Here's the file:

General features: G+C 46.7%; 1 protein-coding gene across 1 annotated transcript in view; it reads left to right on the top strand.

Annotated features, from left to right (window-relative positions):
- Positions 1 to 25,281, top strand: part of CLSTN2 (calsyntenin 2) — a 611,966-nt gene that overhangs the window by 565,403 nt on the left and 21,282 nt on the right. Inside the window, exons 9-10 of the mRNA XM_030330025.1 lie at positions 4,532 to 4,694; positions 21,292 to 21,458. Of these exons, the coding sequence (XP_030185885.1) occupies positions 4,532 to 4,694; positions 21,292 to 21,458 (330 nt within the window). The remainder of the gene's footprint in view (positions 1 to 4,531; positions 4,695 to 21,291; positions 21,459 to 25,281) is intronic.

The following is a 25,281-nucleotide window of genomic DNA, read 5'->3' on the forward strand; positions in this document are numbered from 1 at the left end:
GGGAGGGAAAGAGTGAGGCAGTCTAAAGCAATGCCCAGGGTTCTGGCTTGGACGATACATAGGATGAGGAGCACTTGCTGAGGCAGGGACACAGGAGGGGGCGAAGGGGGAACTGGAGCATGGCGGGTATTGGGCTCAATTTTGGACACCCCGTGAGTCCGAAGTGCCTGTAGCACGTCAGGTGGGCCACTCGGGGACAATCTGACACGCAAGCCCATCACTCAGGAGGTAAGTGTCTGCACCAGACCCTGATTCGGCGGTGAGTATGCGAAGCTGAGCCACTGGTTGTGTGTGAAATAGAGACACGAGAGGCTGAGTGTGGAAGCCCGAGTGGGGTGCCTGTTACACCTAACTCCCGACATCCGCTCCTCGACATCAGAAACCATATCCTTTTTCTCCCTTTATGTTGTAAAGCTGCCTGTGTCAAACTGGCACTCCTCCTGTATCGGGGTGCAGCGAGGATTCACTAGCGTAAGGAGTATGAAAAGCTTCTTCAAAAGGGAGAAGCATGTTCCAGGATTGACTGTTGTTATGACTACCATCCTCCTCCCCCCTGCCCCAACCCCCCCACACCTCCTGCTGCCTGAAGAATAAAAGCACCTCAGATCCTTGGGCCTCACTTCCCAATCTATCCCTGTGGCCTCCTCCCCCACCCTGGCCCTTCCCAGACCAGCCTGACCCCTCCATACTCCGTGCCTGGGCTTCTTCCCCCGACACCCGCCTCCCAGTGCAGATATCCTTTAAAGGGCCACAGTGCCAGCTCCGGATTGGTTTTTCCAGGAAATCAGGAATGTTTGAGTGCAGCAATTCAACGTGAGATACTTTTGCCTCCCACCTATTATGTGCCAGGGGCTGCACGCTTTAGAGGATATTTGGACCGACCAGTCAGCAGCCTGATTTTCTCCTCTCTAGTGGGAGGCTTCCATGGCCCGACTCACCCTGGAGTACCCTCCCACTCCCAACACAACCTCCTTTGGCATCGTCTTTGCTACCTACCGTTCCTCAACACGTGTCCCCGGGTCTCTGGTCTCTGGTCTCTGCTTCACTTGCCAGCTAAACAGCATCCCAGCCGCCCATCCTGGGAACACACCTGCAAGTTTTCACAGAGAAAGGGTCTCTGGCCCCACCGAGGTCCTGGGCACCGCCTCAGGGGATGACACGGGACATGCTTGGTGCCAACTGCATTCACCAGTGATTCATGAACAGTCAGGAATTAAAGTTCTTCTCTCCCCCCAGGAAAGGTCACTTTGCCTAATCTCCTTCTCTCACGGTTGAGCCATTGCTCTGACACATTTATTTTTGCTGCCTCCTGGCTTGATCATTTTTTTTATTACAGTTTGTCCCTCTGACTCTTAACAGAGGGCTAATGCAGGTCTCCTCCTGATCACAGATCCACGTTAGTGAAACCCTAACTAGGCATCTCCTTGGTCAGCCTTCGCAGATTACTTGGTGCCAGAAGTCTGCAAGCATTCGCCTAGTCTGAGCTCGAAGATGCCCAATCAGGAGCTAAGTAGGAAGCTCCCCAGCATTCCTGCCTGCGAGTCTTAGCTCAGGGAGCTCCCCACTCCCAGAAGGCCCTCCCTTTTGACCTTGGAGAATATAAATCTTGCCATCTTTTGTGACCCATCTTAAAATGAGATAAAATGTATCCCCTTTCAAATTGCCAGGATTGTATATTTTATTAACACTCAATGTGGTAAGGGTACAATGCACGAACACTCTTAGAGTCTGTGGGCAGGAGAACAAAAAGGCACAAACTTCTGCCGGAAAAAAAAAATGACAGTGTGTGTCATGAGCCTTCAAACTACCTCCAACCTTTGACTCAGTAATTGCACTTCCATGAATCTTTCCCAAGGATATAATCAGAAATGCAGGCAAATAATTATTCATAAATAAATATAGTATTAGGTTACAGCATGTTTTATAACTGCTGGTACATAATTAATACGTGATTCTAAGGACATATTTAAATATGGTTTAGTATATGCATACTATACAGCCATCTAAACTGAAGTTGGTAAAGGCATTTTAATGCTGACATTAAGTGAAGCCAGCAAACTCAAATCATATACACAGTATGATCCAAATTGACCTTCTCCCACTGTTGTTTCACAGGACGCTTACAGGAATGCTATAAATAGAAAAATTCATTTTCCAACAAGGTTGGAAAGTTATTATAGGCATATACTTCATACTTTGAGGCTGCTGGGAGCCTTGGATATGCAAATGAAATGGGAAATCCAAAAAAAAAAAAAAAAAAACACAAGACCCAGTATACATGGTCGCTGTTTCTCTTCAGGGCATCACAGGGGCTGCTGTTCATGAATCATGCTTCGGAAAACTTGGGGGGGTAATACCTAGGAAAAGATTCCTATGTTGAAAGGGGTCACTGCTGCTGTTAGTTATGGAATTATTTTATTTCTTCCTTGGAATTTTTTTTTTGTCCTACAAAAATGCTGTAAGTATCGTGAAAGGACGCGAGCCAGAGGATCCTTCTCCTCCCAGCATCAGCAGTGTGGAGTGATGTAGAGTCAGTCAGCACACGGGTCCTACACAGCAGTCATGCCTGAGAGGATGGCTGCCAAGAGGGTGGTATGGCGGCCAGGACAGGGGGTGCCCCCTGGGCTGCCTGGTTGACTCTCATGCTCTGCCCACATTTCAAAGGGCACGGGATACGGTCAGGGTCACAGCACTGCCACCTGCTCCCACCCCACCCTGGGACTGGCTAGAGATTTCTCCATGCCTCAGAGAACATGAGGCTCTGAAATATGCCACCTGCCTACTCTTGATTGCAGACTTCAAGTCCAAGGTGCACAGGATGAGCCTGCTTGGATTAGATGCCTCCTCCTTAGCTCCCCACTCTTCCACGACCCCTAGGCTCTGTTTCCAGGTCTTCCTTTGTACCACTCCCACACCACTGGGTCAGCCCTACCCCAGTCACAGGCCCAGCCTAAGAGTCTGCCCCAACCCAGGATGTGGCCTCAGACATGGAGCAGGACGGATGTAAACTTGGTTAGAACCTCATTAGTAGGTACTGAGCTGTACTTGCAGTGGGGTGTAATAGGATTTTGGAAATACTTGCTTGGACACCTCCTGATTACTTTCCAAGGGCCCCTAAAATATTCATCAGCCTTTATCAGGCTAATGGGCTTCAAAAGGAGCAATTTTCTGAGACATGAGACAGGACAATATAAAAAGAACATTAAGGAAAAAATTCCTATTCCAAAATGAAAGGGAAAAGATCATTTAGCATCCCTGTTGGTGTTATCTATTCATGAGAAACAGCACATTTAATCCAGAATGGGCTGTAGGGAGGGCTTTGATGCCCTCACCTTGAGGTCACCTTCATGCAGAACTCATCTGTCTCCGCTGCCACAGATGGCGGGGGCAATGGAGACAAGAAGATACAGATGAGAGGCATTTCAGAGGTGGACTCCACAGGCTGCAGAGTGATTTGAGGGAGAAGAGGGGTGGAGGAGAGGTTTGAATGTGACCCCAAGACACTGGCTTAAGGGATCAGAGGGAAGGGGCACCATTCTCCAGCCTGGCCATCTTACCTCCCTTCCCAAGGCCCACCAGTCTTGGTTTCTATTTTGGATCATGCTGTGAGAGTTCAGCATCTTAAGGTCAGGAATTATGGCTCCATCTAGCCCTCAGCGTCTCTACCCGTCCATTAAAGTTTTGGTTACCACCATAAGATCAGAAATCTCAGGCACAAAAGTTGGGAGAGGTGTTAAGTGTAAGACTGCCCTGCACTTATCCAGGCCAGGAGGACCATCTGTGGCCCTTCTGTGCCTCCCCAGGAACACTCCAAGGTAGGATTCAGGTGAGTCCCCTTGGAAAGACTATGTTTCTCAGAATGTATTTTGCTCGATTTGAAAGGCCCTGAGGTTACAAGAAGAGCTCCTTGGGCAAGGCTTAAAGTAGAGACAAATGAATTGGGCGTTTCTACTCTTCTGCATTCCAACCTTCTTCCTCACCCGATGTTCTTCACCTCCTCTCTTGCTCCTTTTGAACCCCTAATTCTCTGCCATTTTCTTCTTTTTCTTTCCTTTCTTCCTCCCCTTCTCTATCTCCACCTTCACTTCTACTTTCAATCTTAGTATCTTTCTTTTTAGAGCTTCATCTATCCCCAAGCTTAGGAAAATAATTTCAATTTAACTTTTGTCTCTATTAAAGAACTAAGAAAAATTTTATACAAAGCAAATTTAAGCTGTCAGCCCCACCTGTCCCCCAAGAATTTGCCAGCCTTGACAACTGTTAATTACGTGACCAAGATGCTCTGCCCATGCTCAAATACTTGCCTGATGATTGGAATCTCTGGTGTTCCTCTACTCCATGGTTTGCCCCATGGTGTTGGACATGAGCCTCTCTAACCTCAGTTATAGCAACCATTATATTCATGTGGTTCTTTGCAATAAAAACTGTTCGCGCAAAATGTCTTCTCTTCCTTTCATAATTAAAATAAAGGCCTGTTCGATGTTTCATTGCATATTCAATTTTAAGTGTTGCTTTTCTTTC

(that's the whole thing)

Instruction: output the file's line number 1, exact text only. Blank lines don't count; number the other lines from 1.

General features: G+C 46.7%; 1 protein-coding gene across 1 annotated transcript in view; it reads left to right on the top strand.